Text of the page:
Arlington junior Jason Rucker is the producer and engineer in his third year with HonkerTech. On Wednesday he was in charge of airing the sponsor "spots" designated by the Oregon Schools Activities Association and Oregon Association of Broadcasters. Though it was his first experience with radio, he'd completed similar tasks with HonkerVision.
"Back at home we do sound effects and music we add in every once in a while it's kind of the same thing," he said.
It was making time for the spots he worried about.
"Especially with him," Rucker grinned and pointed to Rouska. "It's hard to get a word in edgewise."
Tiffany Rushing, camera operator, and Michelle Barry, Cunningham's "executive assistant," took turns with the video camera, capturing the game on tape and a nearby television screen. Wednesday's game will be shown on HonkerVision sometime next week, Cunningham said.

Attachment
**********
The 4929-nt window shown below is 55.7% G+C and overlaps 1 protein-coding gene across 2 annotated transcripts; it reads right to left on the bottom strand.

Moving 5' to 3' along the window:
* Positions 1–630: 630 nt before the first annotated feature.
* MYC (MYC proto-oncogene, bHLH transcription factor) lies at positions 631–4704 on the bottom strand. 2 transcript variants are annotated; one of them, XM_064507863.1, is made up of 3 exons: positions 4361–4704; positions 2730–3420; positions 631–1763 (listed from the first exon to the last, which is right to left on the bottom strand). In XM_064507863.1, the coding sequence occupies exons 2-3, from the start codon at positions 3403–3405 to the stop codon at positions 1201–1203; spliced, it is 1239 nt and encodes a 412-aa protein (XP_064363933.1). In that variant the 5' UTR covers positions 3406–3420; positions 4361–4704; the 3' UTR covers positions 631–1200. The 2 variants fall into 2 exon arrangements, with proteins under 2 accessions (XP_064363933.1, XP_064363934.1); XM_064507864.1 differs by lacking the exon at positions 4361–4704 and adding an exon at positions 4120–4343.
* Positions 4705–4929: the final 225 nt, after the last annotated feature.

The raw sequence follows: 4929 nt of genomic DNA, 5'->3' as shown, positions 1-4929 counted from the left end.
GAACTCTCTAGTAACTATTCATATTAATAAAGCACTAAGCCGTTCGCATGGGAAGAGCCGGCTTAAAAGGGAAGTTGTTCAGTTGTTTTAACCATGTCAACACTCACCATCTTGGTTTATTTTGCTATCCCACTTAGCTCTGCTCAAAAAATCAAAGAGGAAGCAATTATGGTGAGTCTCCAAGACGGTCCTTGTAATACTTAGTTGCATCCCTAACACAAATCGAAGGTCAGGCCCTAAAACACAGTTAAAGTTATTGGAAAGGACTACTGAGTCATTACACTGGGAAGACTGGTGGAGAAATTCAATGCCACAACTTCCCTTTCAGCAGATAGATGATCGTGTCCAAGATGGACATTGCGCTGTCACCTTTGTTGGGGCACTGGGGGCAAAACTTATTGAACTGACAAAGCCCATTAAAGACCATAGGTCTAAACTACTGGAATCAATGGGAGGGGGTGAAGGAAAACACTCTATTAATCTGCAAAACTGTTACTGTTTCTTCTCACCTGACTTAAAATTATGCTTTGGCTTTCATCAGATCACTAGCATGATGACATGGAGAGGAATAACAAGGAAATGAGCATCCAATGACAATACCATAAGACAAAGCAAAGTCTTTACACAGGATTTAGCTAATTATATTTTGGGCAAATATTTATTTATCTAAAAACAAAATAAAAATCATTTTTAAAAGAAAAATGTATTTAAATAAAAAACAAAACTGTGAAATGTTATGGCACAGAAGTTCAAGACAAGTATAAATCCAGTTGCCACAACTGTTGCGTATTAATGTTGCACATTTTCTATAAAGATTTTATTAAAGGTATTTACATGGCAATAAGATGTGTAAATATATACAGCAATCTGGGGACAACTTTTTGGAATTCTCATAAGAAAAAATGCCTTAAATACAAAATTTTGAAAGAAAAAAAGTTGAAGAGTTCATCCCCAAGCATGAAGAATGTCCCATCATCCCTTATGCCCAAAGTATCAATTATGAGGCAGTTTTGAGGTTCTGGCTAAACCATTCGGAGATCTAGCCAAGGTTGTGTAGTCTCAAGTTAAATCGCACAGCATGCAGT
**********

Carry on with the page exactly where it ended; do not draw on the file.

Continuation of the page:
"We'll figure out when people want to watch it," he said.
For the past seven years, students at Arlington High School have run HonkerVision and HonkerNet. Both are under the title of HonkerTech, a class that involves web design, video production, advertising and more.
Along with his duties as science, art and shop teacher, coordinating long distance learning and coaching track, Cunningham is the "CEO and executive director" of HonkerTech.
"Nothing really happens with the system without me knowing it," he said.